In today’s reading, Jesus teaches us to pray by praying the Our Father. For us Catholics, this is a very familiar prayer that rolls off our tongue easily. Sometimes it can be very automatic and robot-like. During my prayer and reflection this morning on the daily scriptures, I ran into a wonderful breakdown of the Our Father that makes you think deeper about each part of the Our Father. At St. Monica Parish in Indianapolis, they have a group of people that take turns writing reflections on the weekly readings. I have found them to be a refreshing source of experiences of the scripture readings. This morning’s reflection was from Deacon John McShea on an experience he had that opened his eyes to a deeper understanding of the beautiful prayer Jesus gave us. You can sign up to get an email of each weekday reflection at:
Here is Deacon McShea’s reflection on the Our Father:
Decades ago my journey back to faith was sparked at a Boy Scout Camporee. A Camporee is a quarterly camping experience where several troops camp together and have scouting skill competitions.
One of the points of the Scout Law is that a scout is reverent and so there is an ecumenical Sunday service at the Camporee. At one such service the Lord’s Prayer was presented in a way which challenged both the scouts and the leaders, including me. In the amphitheater the presenter started the Lord’s Prayer. But after every phrase someone from the back interrupted with a challenge:
OUR: I cannot say Our, if my religion has no room for others and their needs.
FATHER: I cannot say Father, if I do not demonstrate this relationship in my daily living.
WHO ARE IN HEAVEN: I cannot say who art in heaven, if all my interests and concerns are in things and possessions.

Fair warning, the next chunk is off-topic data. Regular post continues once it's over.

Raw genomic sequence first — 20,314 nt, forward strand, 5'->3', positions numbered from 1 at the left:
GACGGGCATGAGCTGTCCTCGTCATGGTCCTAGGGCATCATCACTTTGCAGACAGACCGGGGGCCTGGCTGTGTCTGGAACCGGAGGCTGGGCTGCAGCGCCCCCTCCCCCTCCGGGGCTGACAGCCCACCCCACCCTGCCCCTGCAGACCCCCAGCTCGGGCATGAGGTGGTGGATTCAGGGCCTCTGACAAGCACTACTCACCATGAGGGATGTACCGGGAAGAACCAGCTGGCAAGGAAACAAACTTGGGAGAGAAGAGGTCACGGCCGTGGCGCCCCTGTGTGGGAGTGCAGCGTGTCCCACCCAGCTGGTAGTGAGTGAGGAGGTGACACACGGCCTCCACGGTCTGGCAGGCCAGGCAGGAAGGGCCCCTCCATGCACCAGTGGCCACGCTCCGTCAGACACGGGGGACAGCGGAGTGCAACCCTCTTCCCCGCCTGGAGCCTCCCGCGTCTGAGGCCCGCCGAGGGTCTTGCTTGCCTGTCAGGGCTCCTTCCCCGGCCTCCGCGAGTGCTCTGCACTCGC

HALLOWED BE THY NAME: I cannot say hallowed be thy name, if I, who is called by God’s name, am not holy.
THY KINGDOM COME: I cannot say thy kingdom come, if I act as though I am the center of the universe.
THY WILL BE DONE: I cannot say thy will be done, if I am unwilling or resentful of having it in my life.
ON EARTH AS IT IS IN HEAVEN: I cannot say on earth as it is in heaven, unless I am truly a person for others, willing to serve and help wherever it is needed.
GIVE US THIS DAY OUR DAIL BREAD: I cannot say give us this day our daily bread, without doing my part to provide for the needs of all those around me.
FORGIVE US OUR TRESPASSES AS WE FORGIVE THOSE WHO TRESPASS AGAINST US: I cannot say… as we forgive those who trespass against us, if I continue to harbor a grudge against anyone.
LEAD US NOT INTO TEMPTATION: I cannot say lead us not into temptation if I deliberately choose to remain in a situation where I am likely to be tempted.
AND DELIVER US FROM EVIL: I cannot say deliver us from evil if I am not prepared to back up my plea for God’s help with constant prayer.
AMEN: I cannot say Amen, unless I honestly say, “Cost what it may, this is my prayer.”
You may feel that this was tedious or irreverent, but that prayer experience changed my understanding of the Lord’s Prayer from something to recite, to a prayer to aspire to fulfill in my spiritual life. That prayer experience evangelized me.
Deacon John McShea
Peace and Blessings,